From the You Heard it Here First department - let me present an idea that sounds patently ridiculous and yet - according to my discussions with the leading researcher in the field - is entirely possible within 20 years - a possibility that I argue - is indeed a probability.
Expect increased nationalism, including the flexing of military muscle, from China between now and 2050. Although I predict a surge in nationalistic sentiment and policy-making, one cannot rule out the possibility that a great new peaceful Chinese civilisation could emerge towards the middle of the century which would benefit, rather than harm, humanity.
Buddhism and Jainism believe there is an evolutionary continuity between animals, humans and “gods,” and that all creatures will evolve from animals to a posthuman state. From a Keynote Address delivered at the International Jain Conference at Claremont Lincoln University, August 24-25, 2012.
Decoding Animal Languages, by Con Slobodchikoff, is an inspiring new study that demonstrates how new technologies can open new avenues of empathy, helping humans understand the other species who co-inhabit this planet with us.
At a bright, arty youth hostel in Cape Town, my teenage daughters crossed paths with a young man who seemed to spend most of his time watching late night television. At one point he said, “I want to have twelve children.”
My proposal is that instead of a binary approach to jiva/ajiva, or souled and soulless, the Buddhist and Jain ideas of ensoulment are open to an analog interpretation in line with neuroscience and ethology. From a Keynote Address delivered at the International Jain Conference at Claremont Lincoln University, August 24-25, 2012.
Eric Packer (played by Robert Pattison) — reigning master of the universe of unencumbered digital financial trading — spends most of his disastrous day in the back of a limo in David Cronenberg’s new film.
Buddhists and Jains believe there is moral and evolutionary continuity between animals, humans and “gods,” and that all creatures can evolve from animal to posthuman. This places them closer to the progressive optimist and posthumanist aspects of European Enlightenment thought, than followers of the Abrahamic faiths. The Buddhist emphasis on anatta or no-self is also close to neuroscientific reductionism. From a Keynote Address delivered at the International Jain Conference at Claremont Lincoln University, August 24-25, 2012.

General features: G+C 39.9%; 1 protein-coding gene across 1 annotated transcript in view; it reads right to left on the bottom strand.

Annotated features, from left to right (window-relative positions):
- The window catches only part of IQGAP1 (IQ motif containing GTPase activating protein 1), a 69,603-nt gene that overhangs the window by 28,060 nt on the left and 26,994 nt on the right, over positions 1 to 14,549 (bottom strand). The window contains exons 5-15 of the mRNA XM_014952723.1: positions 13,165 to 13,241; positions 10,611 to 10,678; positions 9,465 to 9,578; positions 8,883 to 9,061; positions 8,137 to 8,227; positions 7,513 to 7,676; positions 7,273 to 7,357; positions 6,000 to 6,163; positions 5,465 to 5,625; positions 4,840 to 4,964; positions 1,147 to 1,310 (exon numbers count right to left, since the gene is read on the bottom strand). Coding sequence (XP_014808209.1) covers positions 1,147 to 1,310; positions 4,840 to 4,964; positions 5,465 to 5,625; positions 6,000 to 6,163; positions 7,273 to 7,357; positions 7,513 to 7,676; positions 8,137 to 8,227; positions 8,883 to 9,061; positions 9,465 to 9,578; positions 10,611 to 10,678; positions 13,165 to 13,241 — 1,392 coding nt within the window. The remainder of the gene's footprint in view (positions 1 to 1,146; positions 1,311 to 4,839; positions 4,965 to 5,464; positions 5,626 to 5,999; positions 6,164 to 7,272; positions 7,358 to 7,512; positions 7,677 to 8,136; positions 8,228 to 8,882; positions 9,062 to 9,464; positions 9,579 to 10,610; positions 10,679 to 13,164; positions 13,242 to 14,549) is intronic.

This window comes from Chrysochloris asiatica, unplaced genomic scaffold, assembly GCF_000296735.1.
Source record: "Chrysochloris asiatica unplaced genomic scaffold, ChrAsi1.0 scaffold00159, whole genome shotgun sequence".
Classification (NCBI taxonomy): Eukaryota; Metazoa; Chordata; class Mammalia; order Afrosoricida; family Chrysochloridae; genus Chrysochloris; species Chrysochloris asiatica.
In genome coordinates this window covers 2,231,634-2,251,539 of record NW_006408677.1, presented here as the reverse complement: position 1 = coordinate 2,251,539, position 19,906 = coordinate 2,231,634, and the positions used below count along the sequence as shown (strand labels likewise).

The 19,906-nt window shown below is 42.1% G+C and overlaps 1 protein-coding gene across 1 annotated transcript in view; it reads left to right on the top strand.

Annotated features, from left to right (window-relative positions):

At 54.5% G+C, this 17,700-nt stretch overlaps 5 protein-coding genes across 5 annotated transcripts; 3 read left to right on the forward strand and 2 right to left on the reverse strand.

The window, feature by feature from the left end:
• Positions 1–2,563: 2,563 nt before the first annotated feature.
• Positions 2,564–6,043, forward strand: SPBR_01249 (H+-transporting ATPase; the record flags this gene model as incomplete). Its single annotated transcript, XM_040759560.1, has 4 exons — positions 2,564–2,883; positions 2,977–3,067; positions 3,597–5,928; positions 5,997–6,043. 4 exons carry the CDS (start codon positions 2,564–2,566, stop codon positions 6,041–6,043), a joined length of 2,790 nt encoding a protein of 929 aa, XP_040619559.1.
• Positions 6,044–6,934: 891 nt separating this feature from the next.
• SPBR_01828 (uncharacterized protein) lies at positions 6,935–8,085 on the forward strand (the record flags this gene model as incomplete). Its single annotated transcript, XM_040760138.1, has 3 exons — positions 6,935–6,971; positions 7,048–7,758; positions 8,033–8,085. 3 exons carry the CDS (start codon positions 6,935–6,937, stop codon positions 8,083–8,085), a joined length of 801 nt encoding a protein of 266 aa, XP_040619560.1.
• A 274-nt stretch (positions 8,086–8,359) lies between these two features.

Last week, as I was driving a carload of middle-schoolers to a movie, the kids started talking about their teachers. I couldn’t help overhearing, “ . . . He’s a great science teacher, but he doesn’t believe in evolution.”
An international group of prominent scientists has signed The Cambridge Declaration of Consciousness in which they are proclaiming their support for the idea that animals are conscious and aware to the degree that humans are — a list of animals that includes all mammals, birds, and even the octopus.
A funny thing happens when I film with biotech scientist and telomere expert Bill Andrews: I run a lot. This trend continued when I arrived in the Himalayas in Northern India to film Andrews racing in an impossibly cruel 138-mile ultramarathon at 18,000 feet.
A few weeks ago, there began organizing efforts to create longevity parties in several parts of the world – in Russia, the US, Israel and Europe – dedicated to political promotion of life-extension research and practice.
The term singularity has many meanings. Here are 17 distinct definitions by noted observers, ranging from R.Thornton, Samuel Butler and Alan Turing, to contemporaries such as Ray Kurzweil, John Smart, and Eliezer Yudkowsky. Which description of The Singularity is your favorite?
Right now the Higgs boson discovery seems little more than a spasm of speculation, but the recent event follows a progression—a hidden connection between technology, spirituality and self-awareness—that’s tough to ignore.
IEET Fellow Linda MacDonald Glenn JD, LLM is the co-author - with Lisa D’Agostino - of an bioethics essay entitled “The Movable Feast: Legal, Ethical, and Social Implications of Converging Technologies on our Dinner Tables.”